From one lily pad to the next

The Bay Area is a little harder for me to take in than Humboldt was.  I look at the cars and wonder, "Where are you all going?" There are so many houses. Everything is big.

It's beautiful here. We went to Muir Beach the other day and burrowed into the sand. The kids made friends and dug some big holes with people. Chinua went for a little walk around to the next cove and accidentally discovered a nude beach. Why is that man wearing no pants? he wondered, before spotting another dozen people with no pants.

The strange thing about staying in this house with our friends is that the last time we did this, their kids were our kids age, and ours were either babies or not even thought of yet. Then they moved overseas and rented this house out.  And we moved overseas later, and in the meantime, they came back.

Now we are back here together.  They have teenagers and we have young kids. I remember trying to stay out of my friend's hair while she did school in the morning with her kids. Now they are in the local middle school, and I'm the one at the table, homeschooling. At the table beside the window that looks out on the lovely valley with all the houses.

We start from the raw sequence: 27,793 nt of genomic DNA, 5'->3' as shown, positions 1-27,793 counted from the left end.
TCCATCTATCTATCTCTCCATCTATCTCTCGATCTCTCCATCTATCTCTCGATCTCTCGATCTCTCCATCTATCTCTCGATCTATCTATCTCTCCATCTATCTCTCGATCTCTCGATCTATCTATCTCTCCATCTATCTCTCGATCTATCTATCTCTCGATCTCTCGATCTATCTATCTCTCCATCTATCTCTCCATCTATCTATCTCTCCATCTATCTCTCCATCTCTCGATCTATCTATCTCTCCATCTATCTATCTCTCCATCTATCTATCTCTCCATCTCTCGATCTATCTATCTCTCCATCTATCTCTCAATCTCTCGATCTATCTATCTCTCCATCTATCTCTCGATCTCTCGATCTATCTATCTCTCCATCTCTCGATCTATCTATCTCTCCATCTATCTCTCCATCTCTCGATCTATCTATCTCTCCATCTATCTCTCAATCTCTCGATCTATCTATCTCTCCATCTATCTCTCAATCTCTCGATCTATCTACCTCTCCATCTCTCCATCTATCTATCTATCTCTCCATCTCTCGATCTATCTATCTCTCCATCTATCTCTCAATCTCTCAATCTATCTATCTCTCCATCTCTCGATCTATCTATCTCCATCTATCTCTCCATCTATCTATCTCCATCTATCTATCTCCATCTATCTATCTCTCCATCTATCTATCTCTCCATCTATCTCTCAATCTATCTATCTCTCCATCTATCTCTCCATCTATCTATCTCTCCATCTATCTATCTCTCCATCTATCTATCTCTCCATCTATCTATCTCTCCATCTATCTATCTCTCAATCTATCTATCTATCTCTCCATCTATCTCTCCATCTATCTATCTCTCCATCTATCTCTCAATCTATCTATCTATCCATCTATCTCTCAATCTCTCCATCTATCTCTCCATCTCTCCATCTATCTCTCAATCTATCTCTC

The oldest of their kids turned eighteen yesterday. We had a party and I volunteered to make Indian food. Another old friend came by who is probably the best cook that I have ever met, and she assisted me in making chapattis.  I joked that I'd come up in the world, having her as my assistant. It was fun.  It felt like home, like Goa with all the food on the rooftop.

I'm working on necklaces.  I hope to have a bunch more in the shop by Wednesday.  It's so lovely to have handwork to do.  I sit and oversee Math and make knots, thread beads, play with tangible things. In the early morning I play with intangibles, the world of words, trying to put what I see in my head down on paper.

Making necklaces is a more reassuring practice, but I guess craftwork and writing go hand in hand.